Elon Musk's fight with Australian regulators isn't really about the Sydney church attack, or even free speech. It's about power (2024)

It takes a special kind of person to attract universal criticism across Australia's federal political landscape.

For Elon Musk,the controversial owner of the social media platform formerly known as Twitter, the backlash he's facing is likely something he'll wear as a badge of honour.

He's been calledan "egotistical billionaire" by cabinet minister Tanya Plibersek, a "narcissistic cowboy" by Greens senator Sarah Hanson-Young, an "absolute friggin' disgrace" by the Tasmanian independent Jacqui Lambie and an "arrogant billionaire who thinks he's above the law" by Prime Minister Anthony Albanese.

The Coalition too wants in, putting aside its usual defence of free speech rights to suggest Musk is pursuing an "insulting and offensive argument" in his refusal to remove graphic footage of a stabbing in a Sydney church last week.

That incident, which authorities quickly called an act of terrorism, saw Bishop Mar Mari Emmanuel hospitalised with lacerations to his head after beinglunged at with a knife during a mass that was being broadcast online.

Footage of the incident spread across social media platforms, prompting Australia's eSafety commissioner Julie Inman Grant to order websites take down content referencing the Wakeley stabbing.

Meta, the owner of Facebook, Instagram and WhatsApp, agreed, while Musk's company X threatened its legal action in a bid to fight the government.

If it was a legal fight that Musk was wanting, he got it. Inman Grant beat him to the court and won a two-day injunction against X for only blocking the content in Australia.

At the time of writing, the video remains online and is actively beingpromoted by a crossbench senator elected under Clive Palmer's party.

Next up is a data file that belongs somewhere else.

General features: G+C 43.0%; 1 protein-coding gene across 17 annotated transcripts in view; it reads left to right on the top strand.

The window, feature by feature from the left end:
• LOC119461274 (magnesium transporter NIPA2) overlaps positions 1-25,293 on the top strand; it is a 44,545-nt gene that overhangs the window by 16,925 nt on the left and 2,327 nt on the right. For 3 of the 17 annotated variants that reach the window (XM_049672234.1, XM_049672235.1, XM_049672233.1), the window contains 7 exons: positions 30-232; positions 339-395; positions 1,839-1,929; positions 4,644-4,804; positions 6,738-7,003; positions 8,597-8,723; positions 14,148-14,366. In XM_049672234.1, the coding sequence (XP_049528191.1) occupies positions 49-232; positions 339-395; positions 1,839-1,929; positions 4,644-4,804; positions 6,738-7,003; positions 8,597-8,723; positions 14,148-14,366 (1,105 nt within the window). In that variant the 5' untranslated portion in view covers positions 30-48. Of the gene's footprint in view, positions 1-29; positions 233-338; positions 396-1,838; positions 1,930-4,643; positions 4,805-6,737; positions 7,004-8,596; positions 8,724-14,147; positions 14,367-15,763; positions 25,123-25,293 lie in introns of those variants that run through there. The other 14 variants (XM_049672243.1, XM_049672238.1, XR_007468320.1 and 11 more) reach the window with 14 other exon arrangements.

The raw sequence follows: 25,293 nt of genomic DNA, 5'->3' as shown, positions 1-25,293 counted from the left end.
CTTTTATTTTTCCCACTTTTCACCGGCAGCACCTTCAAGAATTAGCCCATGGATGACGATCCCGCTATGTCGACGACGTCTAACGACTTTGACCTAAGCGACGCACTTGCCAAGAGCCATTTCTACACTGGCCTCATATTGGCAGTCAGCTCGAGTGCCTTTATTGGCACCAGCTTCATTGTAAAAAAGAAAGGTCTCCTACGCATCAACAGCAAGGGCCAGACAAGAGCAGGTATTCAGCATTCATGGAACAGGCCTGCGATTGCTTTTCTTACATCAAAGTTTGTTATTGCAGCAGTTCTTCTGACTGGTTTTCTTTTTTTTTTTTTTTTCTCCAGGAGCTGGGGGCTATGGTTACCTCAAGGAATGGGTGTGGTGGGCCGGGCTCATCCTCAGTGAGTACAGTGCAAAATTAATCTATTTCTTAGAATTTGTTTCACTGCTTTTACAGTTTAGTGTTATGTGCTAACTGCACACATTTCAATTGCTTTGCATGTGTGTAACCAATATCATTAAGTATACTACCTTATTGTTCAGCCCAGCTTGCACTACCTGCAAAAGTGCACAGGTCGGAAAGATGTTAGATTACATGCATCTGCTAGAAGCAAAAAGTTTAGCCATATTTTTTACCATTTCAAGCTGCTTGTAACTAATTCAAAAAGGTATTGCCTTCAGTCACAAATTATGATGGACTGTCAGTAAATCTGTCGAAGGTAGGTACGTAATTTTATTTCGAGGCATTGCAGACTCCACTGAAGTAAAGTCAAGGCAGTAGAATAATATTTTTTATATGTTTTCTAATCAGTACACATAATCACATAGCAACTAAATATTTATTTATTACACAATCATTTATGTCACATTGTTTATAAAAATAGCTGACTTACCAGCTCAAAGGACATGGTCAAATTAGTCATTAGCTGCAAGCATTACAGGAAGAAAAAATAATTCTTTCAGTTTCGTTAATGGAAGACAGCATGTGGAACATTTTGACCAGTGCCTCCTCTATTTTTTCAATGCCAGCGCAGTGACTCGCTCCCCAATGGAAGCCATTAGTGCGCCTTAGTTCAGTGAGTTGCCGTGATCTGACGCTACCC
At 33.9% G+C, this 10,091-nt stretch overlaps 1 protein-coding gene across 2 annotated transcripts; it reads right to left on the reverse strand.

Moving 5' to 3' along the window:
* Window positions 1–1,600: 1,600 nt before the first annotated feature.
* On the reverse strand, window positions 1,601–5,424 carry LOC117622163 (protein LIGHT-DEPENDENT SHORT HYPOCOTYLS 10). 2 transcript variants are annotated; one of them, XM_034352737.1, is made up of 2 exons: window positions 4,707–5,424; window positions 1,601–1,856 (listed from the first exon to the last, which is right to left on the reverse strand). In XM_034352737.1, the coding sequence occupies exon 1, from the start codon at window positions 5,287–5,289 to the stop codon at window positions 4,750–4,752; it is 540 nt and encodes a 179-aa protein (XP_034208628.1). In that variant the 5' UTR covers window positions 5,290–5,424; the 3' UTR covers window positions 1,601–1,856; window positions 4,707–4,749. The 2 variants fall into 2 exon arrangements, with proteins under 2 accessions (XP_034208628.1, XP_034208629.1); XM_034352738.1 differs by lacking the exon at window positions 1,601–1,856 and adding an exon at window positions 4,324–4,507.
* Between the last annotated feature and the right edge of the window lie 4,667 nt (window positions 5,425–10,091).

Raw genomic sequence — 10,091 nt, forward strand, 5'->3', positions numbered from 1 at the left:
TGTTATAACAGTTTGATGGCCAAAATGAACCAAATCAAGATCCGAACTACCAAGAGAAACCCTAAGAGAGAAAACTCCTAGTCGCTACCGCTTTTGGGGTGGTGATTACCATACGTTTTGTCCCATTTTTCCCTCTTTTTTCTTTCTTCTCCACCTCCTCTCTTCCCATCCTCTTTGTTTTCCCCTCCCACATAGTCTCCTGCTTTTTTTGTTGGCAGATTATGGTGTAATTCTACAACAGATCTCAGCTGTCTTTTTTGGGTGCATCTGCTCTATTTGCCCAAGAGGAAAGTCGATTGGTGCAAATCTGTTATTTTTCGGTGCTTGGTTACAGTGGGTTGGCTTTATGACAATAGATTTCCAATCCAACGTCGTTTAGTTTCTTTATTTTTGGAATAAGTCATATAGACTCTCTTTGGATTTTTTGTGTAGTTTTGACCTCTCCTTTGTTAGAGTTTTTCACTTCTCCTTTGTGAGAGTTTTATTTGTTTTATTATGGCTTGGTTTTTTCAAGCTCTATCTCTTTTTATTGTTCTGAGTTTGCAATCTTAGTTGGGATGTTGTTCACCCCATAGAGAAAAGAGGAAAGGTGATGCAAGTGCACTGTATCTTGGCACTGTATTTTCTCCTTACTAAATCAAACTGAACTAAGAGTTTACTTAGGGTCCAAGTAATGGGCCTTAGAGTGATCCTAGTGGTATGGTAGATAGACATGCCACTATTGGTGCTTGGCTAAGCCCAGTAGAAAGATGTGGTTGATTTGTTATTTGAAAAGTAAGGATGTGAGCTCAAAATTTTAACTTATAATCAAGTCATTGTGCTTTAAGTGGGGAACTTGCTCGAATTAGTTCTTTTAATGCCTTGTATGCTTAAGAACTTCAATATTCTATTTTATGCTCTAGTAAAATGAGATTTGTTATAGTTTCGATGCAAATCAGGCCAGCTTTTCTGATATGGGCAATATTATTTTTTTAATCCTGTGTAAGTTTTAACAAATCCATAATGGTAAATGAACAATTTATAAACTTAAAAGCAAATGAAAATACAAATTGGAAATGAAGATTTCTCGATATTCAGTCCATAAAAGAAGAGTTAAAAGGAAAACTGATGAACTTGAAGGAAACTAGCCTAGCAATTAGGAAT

Case sparks questions about the reach of Australian law

The whole saga offers atimely reminder of how far the world has come in such a short time.

It was only in 2008 that Supreme Court Justice Betty King banned the crime drama Underbelly from being broadcast in Victoria. It was a simpler time. TV episodes were broadcast weekly, streaming was barely a thing and getting the episodes to Victoria almost required the shelving of a USB (maybe don't Google that at work) to get it across state lines.

Now we live in a globally connected world, where technology and media companies have wide-reaching platforms that share content across international jurisdictions.

The Musk-Inman Grant matter sits in the hands of the courts to determine how far-reaching Australian laws are.

Should a country be able to ban content being shown globally? Where does the line exist? Could a country, say Russia, have the ability to demand X remove content beyond its borders of Ukraine's military resistance?

These are questions for the nation's sharpest legal minds to determine. But there is more at play here than simply matters of the law.

Elon Musk's fight with Australian regulators isn't really about the Sydney church attack, or even free speech. It's about power (1)

Both Musk and Australian politicians are using the case to fight political battles in their interests.